Talent seldom is the issue at Ohio State, where physical specimens line the hallways of the football facility like carved marble come to life.
In that sense, the Buckeyes have nothing to worry about at receiver. Despite losing three captains in Terry McLaurin, Parris Campbell and Johnnie Dixon, Ohio State returns more than enough gifted athletes who can catch the ball and turn seven yards into 70.
There is senior Binjimen Victor, who at 6 feet 4 and 200 pounds looks more athletic in baggy sweat clothes than 99 percent of the general workout population does in their yoga, cycling and running gear. Victor walked across the indoor practice field on Wednesday with such cool swagger you would have thought he just signed a $10 million NFL contract. (Note to NCAA investigators: The previous sentence was for literary purposes only; everyone knows that only the university — not the athletes — makes that kind of money.)
There is fifth-year senior K.J. Hill, who has the best hands on the team, according to OSU wide receivers coach Brian Hartline.
“That ball is near him, it’s eatin’ up,” Hartline said.
There is senior Austin Mack, returning from injury. His acrobatic catch against Michigan two years ago greased the skids for Dwayne Haskins to win the starting-quarterback job last season.
There also are fifth-year senior C.J. Saunders, junior Jaylen Harris, sophomore Chris Olave, redshirt freshman Jaelen Gill … and more players not mentioned who could start immediately at a lot of Mid-American Conference schools. And that doesn’t even include true freshman Garrett Wilson, who was a five-star recruit, or the tight ends.
No wonder Hartline smiles when discussing the depth in his position group. It’s like looking into a box of assorted doughnuts. Pick any of them. You can’t go wrong.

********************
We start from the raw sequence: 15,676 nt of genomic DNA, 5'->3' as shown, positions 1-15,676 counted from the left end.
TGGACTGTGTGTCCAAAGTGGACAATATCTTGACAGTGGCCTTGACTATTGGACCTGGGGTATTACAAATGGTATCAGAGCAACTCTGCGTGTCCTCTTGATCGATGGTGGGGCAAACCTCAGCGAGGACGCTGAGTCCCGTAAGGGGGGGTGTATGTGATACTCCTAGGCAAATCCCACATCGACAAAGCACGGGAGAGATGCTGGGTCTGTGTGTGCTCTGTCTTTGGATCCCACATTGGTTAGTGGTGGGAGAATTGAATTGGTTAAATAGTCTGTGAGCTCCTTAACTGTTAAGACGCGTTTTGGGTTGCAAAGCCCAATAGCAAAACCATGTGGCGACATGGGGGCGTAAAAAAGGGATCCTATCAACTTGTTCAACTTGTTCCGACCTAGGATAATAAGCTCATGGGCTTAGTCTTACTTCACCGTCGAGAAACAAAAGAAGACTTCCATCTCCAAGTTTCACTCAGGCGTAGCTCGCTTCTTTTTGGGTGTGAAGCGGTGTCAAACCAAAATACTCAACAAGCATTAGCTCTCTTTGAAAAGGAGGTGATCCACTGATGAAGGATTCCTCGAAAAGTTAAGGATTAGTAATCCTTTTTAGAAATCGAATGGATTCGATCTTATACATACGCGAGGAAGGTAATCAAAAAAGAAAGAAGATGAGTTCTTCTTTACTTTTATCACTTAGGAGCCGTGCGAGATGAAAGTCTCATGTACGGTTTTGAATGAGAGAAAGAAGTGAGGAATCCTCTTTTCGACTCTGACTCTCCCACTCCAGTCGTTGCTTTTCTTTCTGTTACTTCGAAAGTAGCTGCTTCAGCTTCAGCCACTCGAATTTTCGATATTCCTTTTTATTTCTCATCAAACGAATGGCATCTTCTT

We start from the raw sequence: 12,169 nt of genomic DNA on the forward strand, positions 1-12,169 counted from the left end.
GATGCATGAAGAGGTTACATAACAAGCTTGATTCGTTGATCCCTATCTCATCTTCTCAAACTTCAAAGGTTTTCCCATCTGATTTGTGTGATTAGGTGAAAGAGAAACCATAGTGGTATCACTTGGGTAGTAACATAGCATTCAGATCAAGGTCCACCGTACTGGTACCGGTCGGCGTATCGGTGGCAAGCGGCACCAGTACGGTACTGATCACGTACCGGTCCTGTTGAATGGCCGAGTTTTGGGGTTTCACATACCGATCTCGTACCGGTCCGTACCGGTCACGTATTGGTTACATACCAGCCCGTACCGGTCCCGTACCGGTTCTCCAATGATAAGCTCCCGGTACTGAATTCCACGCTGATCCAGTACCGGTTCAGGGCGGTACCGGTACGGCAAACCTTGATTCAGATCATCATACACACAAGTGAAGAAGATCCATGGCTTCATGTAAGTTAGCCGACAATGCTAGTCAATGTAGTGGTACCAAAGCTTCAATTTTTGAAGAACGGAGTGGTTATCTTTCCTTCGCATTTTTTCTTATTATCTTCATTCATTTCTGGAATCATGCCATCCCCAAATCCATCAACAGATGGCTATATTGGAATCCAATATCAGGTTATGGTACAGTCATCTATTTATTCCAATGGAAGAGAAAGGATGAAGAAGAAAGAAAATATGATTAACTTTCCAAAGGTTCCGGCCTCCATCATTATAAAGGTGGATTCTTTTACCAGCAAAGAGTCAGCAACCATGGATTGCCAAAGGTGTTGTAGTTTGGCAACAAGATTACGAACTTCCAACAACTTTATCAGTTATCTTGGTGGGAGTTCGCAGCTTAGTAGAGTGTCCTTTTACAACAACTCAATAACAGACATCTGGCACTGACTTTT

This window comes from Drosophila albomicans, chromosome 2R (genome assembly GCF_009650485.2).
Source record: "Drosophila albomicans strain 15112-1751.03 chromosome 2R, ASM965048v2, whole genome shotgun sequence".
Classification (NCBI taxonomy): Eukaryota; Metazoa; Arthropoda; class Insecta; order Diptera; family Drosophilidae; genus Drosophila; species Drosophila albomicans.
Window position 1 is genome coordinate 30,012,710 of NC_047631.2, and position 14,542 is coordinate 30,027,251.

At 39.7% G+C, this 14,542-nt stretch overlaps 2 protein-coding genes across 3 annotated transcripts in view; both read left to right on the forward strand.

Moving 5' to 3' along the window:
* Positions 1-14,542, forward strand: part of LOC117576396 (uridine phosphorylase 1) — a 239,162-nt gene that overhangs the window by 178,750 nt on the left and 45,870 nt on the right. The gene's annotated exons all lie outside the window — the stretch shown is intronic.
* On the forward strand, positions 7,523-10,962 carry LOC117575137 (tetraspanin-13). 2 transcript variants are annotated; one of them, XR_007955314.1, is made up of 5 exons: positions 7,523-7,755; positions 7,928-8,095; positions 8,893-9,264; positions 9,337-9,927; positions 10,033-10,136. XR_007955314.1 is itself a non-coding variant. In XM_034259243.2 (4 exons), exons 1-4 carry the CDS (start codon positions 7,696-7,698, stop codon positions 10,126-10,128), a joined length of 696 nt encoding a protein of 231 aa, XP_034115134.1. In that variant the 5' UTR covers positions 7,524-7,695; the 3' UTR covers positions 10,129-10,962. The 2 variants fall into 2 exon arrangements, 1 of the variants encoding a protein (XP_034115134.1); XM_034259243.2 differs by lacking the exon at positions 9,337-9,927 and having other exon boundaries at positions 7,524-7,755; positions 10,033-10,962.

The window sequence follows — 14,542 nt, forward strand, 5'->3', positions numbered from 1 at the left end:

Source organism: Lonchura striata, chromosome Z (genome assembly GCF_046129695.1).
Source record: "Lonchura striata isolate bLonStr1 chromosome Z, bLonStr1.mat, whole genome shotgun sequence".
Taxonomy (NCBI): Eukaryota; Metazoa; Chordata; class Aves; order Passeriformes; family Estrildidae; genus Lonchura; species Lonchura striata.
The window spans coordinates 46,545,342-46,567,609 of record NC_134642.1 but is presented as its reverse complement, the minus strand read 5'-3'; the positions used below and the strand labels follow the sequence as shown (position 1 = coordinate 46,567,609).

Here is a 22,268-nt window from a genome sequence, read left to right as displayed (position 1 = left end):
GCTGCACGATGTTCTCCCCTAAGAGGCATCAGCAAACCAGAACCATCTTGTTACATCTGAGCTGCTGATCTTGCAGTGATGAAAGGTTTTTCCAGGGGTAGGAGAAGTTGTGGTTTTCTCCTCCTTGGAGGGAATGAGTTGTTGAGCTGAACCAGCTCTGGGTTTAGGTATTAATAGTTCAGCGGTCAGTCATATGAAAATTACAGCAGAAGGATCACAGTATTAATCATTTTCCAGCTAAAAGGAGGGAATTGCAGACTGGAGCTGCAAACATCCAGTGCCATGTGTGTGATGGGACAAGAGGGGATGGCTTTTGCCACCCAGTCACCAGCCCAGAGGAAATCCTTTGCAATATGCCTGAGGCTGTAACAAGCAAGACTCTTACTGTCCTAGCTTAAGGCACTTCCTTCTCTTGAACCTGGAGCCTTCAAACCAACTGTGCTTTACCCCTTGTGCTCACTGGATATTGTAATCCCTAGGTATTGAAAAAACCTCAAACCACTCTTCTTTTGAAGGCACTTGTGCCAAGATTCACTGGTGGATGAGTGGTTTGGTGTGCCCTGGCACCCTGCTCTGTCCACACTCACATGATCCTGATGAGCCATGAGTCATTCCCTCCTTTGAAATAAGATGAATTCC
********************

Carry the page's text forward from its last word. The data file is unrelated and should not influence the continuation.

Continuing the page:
And yet …
“Every guy in the room can do it — once,” Hartline said Wednesday as a media horde numbering in the thousands — or so it seems these days — pressed in to learn more about the Ohio State receivers.
“But which guys do it every time? Or only every now and then? Where do you fall?” continued the former OSU and NFL wide receiver turned coach. “To me, you keep chasing that “every time.”
Do the Buckeyes have that kind of consistency? Hartline hopes so. Thinks so. But there is no way this early into 2019 to know so, which is why his eyes moistened when McLaurin, Dixon and Campbell all graduated.
“It’s different (not having them),” he said. “That’s why when they left, I cried, literally.”
Ohio State should be heartened in that the same concerns existed last spring, when McLaurin, Campbell and Dixon all had consistency gaps that raised questions of reliability. All three answered beyond expectations, with Campbell (90 catches, 12 TDs), Dixon (42 and eight) and McLaurin (35 and 11) leading the way in an offense that set Big Ten passing records, including most passing yards (4,831) and completions (373) in a season.
Haskins triggered the passing attack before declaring early for the draft, which increases the uncertainty this spring. True, it is optimistic uncertainty — quarterback transfer Justin Fields is being advertised as a more mobile Haskins with a slightly less powerful arm — but until talent is put to the test under more trying circumstances than spring drills, the Ohio State passing game remains veiled in potential.
“I always talk to the guys that … greatness is only measured one way, and it’s by consistency,” Hartline said. “Everyone makes the same shot as Michael Jordan makes; they just don’t make it as consistently. At crunch times.”
Crunch time isn’t for another five months. Plenty of time to Be Like Mike.